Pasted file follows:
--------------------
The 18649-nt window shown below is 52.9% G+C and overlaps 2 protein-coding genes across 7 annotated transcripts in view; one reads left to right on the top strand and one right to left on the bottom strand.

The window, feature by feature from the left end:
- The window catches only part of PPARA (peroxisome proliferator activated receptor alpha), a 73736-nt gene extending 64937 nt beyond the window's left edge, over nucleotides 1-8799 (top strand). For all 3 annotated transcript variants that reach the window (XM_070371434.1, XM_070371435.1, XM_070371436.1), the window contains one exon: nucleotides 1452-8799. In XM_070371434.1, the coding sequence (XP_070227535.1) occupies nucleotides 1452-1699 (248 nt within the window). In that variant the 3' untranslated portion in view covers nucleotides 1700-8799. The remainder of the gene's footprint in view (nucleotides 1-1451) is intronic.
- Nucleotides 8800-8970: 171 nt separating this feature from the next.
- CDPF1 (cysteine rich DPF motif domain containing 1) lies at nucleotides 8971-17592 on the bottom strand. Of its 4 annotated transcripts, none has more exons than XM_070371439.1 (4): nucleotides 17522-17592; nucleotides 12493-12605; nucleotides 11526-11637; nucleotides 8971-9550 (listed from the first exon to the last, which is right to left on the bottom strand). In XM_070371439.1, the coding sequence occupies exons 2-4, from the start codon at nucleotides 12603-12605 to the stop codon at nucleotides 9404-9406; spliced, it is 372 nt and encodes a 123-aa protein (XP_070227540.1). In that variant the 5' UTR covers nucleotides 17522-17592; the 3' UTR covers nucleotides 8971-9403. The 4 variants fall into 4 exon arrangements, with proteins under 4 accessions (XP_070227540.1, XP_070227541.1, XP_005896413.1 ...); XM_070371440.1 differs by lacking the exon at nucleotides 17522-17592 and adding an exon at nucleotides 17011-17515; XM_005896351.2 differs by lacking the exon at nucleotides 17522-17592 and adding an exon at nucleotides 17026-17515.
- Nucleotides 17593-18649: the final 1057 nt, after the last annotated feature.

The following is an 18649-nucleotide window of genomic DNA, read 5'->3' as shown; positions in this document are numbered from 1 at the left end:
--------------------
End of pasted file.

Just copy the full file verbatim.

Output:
The 18649-nt window shown below is 52.9% G+C and overlaps 2 protein-coding genes across 7 annotated transcripts in view; one reads left to right on the top strand and one right to left on the bottom strand.

The window, feature by feature from the left end:
- The window catches only part of PPARA (peroxisome proliferator activated receptor alpha), a 73736-nt gene extending 64937 nt beyond the window's left edge, over nucleotides 1-8799 (top strand). For all 3 annotated transcript variants that reach the window (XM_070371434.1, XM_070371435.1, XM_070371436.1), the window contains one exon: nucleotides 1452-8799. In XM_070371434.1, the coding sequence (XP_070227535.1) occupies nucleotides 1452-1699 (248 nt within the window). In that variant the 3' untranslated portion in view covers nucleotides 1700-8799. The remainder of the gene's footprint in view (nucleotides 1-1451) is intronic.
- Nucleotides 8800-8970: 171 nt separating this feature from the next.
- CDPF1 (cysteine rich DPF motif domain containing 1) lies at nucleotides 8971-17592 on the bottom strand. Of its 4 annotated transcripts, none has more exons than XM_070371439.1 (4): nucleotides 17522-17592; nucleotides 12493-12605; nucleotides 11526-11637; nucleotides 8971-9550 (listed from the first exon to the last, which is right to left on the bottom strand). In XM_070371439.1, the coding sequence occupies exons 2-4, from the start codon at nucleotides 12603-12605 to the stop codon at nucleotides 9404-9406; spliced, it is 372 nt and encodes a 123-aa protein (XP_070227540.1). In that variant the 5' UTR covers nucleotides 17522-17592; the 3' UTR covers nucleotides 8971-9403. The 4 variants fall into 4 exon arrangements, with proteins under 4 accessions (XP_070227540.1, XP_070227541.1, XP_005896413.1 ...); XM_070371440.1 differs by lacking the exon at nucleotides 17522-17592 and adding an exon at nucleotides 17011-17515; XM_005896351.2 differs by lacking the exon at nucleotides 17522-17592 and adding an exon at nucleotides 17026-17515.
- Nucleotides 17593-18649: the final 1057 nt, after the last annotated feature.

The following is an 18649-nucleotide window of genomic DNA, read 5'->3' as shown; positions in this document are numbered from 1 at the left end: